Activists defeat anti-BDS legislation in Massachusetts
Israel's war of repression on BDS is being met with determined organising that exposes anti-BDS bills as undemocratic.
Boston activists protesting water rights violations by Israel also urged lawmakers to reject an anti-BDS bill in the Massachusetts state senate, 14 July. (Barbara Wilhelm)
An anti-boycott amendment was withdrawn in the Massachusetts senate on 14 July following a campaign by Palestine solidarity groups.
Amendment 133 was withdrawn within just a few hours of being proposed by Massachusetts State Senator Cynthia Creem.
These bills are part of a growing wave of legislation promoted by state and federal lawmakers – and encouraged by Israel lobby groups and the Israeli government – to suppress activism related to the boycott, divestment and sanctions (BDS) campaign.
Leading civil liberties groups and legal organizations have condemned such legislation as violating constitutionally protected rights of free speech and freedom of association.
Organizers in Massachusetts say that in order to successfully counter the imminent anti-boycott legislation there, they knew they had to engage directly with lawmakers over a sustained period.
“What happened in Massachusetts shows the importance of putting a broad coalition of groups together to challenge what we know is coming down the pike,” said Nancy Murray of the Boston Alliance for Water Justice in Palestine.
The JCRC has an Israel lobby wing and supports anti-BDS legislation across the US.
A petition organized by the Boston Alliance for Water Justice in Palestine gathered 1,200 signatures, urging the senators to cancel their trip.
Activists filed an ethics complaint alleging that the senators would be violating state conflict of interest laws in accepting the junket, but it was rejected.
Murray said that upon the senators’ return, members of Palestine activism groups scheduled visits with as many of the lawmakers or their staff as they could.
The JCRC then announced last March that it was working with lawmakers to draft an anti-BDS bill.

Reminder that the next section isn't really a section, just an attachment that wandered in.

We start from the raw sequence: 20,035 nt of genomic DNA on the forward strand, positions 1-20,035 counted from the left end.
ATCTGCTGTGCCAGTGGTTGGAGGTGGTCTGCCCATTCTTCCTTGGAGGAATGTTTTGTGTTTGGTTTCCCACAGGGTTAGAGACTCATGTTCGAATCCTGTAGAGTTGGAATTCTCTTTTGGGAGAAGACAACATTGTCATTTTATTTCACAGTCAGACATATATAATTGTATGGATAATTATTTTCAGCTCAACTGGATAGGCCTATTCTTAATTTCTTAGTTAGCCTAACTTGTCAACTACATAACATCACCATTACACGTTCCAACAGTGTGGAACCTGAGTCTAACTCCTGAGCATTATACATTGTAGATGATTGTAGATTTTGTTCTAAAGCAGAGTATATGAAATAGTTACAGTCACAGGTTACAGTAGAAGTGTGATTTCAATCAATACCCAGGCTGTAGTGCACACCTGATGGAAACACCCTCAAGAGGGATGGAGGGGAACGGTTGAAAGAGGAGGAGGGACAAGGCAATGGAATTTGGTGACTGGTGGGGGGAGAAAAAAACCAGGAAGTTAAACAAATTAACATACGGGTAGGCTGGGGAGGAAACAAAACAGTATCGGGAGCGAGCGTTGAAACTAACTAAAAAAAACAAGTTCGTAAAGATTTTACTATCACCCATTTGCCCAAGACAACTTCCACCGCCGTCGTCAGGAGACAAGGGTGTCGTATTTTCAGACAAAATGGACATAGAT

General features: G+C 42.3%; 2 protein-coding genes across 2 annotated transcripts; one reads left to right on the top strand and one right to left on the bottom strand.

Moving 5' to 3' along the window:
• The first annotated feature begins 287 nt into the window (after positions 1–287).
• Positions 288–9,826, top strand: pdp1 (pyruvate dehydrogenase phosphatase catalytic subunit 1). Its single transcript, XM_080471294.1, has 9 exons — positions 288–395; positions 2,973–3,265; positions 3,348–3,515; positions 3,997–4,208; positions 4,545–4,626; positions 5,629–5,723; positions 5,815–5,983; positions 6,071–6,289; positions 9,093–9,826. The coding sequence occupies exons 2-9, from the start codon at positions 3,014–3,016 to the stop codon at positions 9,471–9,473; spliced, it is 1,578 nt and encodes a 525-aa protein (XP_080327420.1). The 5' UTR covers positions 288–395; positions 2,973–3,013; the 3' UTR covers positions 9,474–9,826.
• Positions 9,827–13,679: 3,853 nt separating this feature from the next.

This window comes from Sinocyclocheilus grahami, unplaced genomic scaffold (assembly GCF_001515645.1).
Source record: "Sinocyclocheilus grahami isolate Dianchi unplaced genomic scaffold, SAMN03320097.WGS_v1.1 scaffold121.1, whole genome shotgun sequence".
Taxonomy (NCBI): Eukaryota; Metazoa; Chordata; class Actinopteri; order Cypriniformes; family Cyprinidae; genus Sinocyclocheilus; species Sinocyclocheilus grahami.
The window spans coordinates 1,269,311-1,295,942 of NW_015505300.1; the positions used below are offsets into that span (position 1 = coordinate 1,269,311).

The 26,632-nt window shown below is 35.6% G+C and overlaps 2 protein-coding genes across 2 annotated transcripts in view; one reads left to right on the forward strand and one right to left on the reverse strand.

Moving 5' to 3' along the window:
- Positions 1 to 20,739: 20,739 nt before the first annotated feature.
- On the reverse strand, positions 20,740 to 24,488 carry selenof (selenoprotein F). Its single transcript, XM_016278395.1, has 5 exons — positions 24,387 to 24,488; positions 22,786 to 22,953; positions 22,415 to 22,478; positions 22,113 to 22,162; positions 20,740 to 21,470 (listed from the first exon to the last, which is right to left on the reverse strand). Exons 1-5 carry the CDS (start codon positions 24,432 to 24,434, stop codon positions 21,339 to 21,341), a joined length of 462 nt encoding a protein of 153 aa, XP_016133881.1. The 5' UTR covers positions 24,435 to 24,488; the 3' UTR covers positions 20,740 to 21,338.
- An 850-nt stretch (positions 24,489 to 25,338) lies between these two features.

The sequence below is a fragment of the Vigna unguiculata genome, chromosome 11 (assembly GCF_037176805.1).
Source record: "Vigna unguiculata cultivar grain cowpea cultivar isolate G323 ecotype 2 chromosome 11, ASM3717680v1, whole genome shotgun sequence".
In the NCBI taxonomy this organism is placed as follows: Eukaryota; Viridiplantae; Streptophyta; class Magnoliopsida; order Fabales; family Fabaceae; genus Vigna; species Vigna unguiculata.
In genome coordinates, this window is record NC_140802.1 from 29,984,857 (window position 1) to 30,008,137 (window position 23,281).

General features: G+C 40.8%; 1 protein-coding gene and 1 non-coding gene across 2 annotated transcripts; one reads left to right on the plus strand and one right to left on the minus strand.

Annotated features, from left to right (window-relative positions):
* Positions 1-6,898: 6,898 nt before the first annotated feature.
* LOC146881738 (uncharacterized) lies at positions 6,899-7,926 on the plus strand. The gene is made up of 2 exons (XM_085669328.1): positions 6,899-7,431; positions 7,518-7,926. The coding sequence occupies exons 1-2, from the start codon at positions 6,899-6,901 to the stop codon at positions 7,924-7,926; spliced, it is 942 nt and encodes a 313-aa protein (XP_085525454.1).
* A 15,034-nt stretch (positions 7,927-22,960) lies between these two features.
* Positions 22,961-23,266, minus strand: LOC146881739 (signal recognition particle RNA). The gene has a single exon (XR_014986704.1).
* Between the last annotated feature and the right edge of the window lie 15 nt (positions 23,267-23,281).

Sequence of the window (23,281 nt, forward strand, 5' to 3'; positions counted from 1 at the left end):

Human rights activists reacted quickly, forming the Massachusetts Freedom to Boycott Coalition. In just one week, they “got 61 organizations from across the state to sign an open letter to the state legislature condemning such legislation,” Murray said.
Then, last week, while activists met with State Senator Jaime Eldridge about General Electric – another focus of BDS campaigners, which is receiving $270 million in public funds to move its headquarters to Boston – Eldridge had said that an anti-BDS amendment was going to be heard that day during the senate session, according to Eli Gerzon of JVP-Boston.
Dozens of members of the Massachusetts Freedom to Boycott Coalition were already at the state house in Boston that day, protesting against Israel’s policy of cutting off water access to Palestinian communities.
As soon as they got word that the anti-BDS amendment was going to be considered, the activists, who had been delivering letters to lawmakers about Israel’s water rights violations, urged their representatives – including Senator Creem – to oppose the amendment.
Coalition members also “mobilized their supporters to contact their senators by phone, email, and social media to urge them to oppose the amendment and succeeded in shutting it down,” the group Massachusetts Peace Action said in a press release.
“The lesson is: have a relationship with legislators,” Gerzon told The Electronic Intifada. “It really matters to be engaged locally.”
Cole Harrison of Massachusetts Peace Action said that although the defeat of this amendment is a welcome victory, human rights defenders have to continue “make a lot of noise.”
“These anti-BDS bills are not enforceable, they’re unconstitutional; yet, they’re taken seriously,” he said. “So when we get in there and get our message out, they don’t have a leg to stand on.”
Still, Murray noted that activists must “be prepared and be present” as Israel lobby groups work closely with lawmakers to pass more anti-BDS bills across the country.
“We must let state legislators know we are organized and determined not to let them pursue business as usual as far as knee-jerk support for Israel is concerned,” she said.
Meanwhile, local activists are using the momentum of this victory to expand their boycott campaigns.
Ibraheem Samirah of the coalition member group Mass Against HP, which is urging the state to end its contracts with Hewlett-Packard over the company’s profiteering from Israel’s violations of Palestinian rights, said that the victory over the anti-BDS bill means that “there is more room” for his group to engage with local and state legislators than previously thought.
“We now know more clearly where our routes [for political pressure] are,” he said.